Instantly, he recognized her, and thought of her bare breasts. Trying not to stare at them, he sipped the remains of his Frappuccino to steady himself. It dribbled down his chin.


“You are…”


“Yup. The skater in pink tights.”


Cassie took his hand and said, “Let's blow this joint.”


“What do you mean?”


“I heard you on the phone taking the day off from work. You can do anything you want.”


“But...where would we go?”


“Wherever our imagination takes us.”


She sounded insane, mad, crazy. And happy. He followed her, feeling the fresh morning air on his face, although he could also hear his mother's voice warning him never to put himself in jeopardy.


“I can't skate.”


“Why not?”


Now it was his turn to laugh. “No helmet.” He paused to gain confidence. “And I'm not taking off my clothes.”


She winked. “You need to build up to that. Like the Frappuccino.”


“Here's my car.” Elvin pointed to his sensible automobile.


“Let's take mine.”


He didn't know the model, but it was red, small, and didn't look all that safe. He got in anyway and buckled up. Her skates were in the back seat.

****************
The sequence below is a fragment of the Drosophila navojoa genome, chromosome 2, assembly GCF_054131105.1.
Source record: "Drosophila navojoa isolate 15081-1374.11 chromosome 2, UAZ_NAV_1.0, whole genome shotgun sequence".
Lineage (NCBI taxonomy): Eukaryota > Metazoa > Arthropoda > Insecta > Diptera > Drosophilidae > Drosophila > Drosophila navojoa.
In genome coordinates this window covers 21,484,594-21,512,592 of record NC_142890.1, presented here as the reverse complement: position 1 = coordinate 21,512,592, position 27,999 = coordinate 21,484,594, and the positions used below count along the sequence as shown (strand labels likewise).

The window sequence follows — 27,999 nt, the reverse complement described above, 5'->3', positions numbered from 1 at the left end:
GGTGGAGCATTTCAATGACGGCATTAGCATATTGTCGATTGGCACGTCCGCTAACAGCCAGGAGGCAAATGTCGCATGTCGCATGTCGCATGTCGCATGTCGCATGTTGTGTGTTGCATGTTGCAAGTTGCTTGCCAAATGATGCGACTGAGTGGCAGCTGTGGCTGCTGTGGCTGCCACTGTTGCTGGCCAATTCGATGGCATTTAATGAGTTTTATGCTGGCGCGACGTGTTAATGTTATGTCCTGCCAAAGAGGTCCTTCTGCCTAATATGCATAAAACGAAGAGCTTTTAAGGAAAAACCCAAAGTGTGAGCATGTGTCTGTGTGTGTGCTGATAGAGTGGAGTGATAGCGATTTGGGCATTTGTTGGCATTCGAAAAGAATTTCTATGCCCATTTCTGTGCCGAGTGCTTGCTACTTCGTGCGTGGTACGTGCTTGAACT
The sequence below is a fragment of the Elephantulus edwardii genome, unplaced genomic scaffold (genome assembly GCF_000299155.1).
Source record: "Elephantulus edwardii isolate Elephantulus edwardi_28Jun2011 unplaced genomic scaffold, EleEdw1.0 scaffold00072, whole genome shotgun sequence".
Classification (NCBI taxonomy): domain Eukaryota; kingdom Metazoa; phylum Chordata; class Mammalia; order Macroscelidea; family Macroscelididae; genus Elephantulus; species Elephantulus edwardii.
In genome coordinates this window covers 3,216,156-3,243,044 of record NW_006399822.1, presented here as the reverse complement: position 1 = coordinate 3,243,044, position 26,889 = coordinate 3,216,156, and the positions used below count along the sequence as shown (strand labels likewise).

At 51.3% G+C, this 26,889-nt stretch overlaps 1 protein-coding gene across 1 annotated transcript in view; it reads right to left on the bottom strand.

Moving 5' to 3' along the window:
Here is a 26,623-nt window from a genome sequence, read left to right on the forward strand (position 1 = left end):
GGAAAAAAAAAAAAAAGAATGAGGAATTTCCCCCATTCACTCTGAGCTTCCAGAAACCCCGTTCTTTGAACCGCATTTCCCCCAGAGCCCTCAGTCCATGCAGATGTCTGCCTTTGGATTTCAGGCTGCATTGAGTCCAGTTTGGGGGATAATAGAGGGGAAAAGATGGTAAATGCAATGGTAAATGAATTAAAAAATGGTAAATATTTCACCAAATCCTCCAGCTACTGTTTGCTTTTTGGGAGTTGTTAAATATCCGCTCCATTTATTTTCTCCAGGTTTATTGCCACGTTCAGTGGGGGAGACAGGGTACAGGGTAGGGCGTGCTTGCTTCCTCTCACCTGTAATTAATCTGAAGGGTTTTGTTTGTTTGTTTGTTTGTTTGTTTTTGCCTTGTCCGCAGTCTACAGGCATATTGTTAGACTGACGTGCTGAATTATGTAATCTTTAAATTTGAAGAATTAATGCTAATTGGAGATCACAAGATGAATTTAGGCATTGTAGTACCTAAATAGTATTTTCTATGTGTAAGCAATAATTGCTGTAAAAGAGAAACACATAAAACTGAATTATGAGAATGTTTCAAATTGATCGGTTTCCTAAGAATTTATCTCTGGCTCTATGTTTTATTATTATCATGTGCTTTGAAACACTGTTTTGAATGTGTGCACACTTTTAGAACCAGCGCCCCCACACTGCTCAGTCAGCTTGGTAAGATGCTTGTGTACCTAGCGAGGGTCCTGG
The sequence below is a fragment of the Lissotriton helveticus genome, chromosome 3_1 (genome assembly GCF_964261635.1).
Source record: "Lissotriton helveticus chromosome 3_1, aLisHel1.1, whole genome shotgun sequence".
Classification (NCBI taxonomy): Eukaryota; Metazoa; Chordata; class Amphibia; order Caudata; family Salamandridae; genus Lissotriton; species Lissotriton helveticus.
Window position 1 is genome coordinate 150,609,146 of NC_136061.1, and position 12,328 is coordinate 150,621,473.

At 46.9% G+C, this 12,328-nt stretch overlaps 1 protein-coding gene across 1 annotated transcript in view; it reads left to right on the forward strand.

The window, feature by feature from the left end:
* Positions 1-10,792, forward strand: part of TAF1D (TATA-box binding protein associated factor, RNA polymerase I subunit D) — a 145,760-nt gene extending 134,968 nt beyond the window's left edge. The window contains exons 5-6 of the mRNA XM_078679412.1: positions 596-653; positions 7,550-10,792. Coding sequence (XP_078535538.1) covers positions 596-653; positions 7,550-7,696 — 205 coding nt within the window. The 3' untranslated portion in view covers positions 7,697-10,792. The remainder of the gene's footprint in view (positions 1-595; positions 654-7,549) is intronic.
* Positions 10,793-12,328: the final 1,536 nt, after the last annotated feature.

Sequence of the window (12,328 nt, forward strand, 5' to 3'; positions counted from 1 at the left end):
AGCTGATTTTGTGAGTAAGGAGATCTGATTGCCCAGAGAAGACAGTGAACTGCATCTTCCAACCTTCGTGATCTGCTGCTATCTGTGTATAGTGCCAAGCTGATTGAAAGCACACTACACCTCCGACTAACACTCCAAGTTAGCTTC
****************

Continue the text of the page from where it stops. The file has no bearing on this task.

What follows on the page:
She drove fast and talked non-stop about everything from an old Tom Robbins novel she had just read to a kale-quinoa salad which Elvin thought sounded awful. She played a CD of jazz and told him to pay attention to each instrument as if they were speaking to him personally.  


It seemed like only minutes had passed when he looked around and saw nothing but pasture, immense and green.


“I feel like a child lost in a painting,” he told her.  


“Good. There's hope for you yet.” 


With that, she pulled onto a dirt road, stopped the car, jumped out, and ran until she found a path through a fence and onto the open field.


Elvin followed, gasping for breath, his lungs unaccustomed to such exertion. But he kept running, exhilarated, not wanting to lose sight of Cassie and awed at the expanse of land, so lush he wondered if he had died and returned to the Garden.  


“Isn't this beautiful,” she shouted. It was a statement, not a question. All of a sudden, she began spinning, her short dress rising in the air, exposing her pink tights, and looking like she should be performing on a high wire.